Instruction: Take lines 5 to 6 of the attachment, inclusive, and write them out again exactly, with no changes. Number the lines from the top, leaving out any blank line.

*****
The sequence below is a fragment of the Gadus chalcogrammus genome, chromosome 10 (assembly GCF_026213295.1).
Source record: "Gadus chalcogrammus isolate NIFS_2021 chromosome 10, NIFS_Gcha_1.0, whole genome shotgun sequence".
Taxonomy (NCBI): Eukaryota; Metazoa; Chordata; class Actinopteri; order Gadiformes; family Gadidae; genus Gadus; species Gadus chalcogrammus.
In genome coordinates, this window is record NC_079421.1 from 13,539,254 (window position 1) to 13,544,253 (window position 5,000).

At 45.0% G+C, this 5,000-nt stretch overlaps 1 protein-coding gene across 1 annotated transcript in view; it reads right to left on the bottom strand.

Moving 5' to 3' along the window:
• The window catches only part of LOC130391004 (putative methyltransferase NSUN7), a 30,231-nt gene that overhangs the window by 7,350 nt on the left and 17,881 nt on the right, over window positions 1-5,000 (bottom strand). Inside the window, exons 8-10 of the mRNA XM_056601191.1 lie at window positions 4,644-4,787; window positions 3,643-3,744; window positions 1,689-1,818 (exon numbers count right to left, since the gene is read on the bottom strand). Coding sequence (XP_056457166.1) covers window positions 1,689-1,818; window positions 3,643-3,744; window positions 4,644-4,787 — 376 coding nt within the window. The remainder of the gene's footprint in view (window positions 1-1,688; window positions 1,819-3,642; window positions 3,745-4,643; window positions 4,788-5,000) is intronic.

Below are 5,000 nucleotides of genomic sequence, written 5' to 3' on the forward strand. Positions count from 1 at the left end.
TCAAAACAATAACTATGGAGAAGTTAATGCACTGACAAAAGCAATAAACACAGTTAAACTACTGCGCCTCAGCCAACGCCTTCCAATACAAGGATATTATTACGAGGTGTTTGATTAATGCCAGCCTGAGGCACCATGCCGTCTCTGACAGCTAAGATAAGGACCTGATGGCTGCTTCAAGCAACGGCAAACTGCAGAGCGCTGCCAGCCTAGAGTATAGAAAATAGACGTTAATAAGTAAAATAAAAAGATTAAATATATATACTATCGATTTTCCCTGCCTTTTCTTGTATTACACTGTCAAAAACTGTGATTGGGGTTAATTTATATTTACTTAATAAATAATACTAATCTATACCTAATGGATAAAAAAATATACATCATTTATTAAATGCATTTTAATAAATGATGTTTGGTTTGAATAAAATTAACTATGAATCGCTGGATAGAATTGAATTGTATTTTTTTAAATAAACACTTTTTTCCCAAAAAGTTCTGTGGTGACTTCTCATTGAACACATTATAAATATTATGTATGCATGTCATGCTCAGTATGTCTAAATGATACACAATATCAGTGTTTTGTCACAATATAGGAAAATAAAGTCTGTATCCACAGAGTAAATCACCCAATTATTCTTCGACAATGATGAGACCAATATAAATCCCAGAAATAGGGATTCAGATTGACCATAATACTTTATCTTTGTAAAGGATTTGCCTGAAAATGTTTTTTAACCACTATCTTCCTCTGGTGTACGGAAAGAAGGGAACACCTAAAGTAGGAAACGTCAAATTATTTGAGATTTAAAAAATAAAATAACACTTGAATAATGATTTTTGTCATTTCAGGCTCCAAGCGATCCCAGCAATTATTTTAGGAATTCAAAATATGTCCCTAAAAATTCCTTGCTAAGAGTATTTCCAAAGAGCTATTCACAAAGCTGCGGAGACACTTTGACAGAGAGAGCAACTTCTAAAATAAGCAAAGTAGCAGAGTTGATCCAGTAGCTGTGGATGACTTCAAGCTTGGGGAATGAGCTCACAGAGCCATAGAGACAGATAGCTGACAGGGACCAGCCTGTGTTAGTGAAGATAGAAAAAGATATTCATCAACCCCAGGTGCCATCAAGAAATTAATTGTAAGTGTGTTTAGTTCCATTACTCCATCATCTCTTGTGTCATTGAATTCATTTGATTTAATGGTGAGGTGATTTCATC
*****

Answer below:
At 45.0% G+C, this 5,000-nt stretch overlaps 1 protein-coding gene across 1 annotated transcript in view; it reads right to left on the bottom strand.

Moving 5' to 3' along the window: